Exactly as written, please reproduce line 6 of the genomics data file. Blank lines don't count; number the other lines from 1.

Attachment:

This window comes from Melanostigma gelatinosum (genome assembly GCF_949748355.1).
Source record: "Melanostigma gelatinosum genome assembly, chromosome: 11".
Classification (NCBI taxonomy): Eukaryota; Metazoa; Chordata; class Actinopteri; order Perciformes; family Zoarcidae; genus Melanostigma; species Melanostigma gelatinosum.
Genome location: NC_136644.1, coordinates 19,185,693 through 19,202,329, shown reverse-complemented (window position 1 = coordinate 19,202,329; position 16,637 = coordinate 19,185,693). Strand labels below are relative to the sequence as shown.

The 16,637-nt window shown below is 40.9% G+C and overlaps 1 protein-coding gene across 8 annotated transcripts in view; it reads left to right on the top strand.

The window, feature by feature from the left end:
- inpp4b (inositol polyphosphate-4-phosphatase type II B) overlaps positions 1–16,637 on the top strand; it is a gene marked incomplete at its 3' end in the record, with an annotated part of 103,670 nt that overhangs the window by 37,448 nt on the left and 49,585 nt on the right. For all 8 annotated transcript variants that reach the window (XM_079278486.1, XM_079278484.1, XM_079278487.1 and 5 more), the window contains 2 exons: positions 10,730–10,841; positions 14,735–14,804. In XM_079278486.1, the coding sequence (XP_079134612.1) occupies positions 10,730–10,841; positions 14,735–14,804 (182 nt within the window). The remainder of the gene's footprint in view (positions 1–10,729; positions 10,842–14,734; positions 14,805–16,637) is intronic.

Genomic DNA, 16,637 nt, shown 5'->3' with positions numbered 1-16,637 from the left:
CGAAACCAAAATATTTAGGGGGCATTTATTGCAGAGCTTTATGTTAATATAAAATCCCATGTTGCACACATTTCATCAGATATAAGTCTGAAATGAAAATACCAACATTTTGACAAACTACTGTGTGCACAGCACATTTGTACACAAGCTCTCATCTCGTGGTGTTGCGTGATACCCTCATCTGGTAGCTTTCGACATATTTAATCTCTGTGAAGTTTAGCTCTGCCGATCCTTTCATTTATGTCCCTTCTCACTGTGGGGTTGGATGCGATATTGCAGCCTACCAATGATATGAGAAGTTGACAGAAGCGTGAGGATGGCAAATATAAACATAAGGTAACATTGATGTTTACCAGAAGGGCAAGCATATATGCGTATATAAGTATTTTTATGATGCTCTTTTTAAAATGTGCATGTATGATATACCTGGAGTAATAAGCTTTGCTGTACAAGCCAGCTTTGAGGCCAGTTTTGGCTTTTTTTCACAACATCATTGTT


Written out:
The window, feature by feature from the left end: